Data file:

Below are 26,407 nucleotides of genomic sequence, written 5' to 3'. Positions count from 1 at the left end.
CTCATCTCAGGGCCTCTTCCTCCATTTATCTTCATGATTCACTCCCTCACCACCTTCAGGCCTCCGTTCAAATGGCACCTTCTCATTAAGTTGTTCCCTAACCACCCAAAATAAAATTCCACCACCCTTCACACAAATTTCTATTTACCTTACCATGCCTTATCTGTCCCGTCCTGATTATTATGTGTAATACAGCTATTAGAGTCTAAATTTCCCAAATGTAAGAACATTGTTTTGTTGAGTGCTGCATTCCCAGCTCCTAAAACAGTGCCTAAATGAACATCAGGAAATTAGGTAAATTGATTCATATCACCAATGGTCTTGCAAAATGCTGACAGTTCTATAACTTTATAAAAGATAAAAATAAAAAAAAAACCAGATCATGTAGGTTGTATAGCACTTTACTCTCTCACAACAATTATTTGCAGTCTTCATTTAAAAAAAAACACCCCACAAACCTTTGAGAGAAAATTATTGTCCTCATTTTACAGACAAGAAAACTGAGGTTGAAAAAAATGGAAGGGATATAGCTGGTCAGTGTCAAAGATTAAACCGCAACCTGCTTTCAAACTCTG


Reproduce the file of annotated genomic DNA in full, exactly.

Below are 26,407 nucleotides of genomic sequence, written 5' to 3'. Positions count from 1 at the left end.
CTCATCTCAGGGCCTCTTCCTCCATTTATCTTCATGATTCACTCCCTCACCACCTTCAGGCCTCCGTTCAAATGGCACCTTCTCATTAAGTTGTTCCCTAACCACCCAAAATAAAATTCCACCACCCTTCACACAAATTTCTATTTACCTTACCATGCCTTATCTGTCCCGTCCTGATTATTATGTGTAATACAGCTATTAGAGTCTAAATTTCCCAAATGTAAGAACATTGTTTTGTTGAGTGCTGCATTCCCAGCTCCTAAAACAGTGCCTAAATGAACATCAGGAAATTAGGTAAATTGATTCATATCACCAATGGTCTTGCAAAATGCTGACAGTTCTATAACTTTATAAAAGATAAAAATAAAAAAAAAACCAGATCATGTAGGTTGTATAGCACTTTACTCTCTCACAACAATTATTTGCAGTCTTCATTTAAAAAAAAACACCCCACAAACCTTTGAGAGAAAATTATTGTCCTCATTTTACAGACAAGAAAACTGAGGTTGAAAAAAATGGAAGGGATATAGCTGGTCAGTGTCAAAGATTAAACCGCAACCTGCTTTCAAACTCTG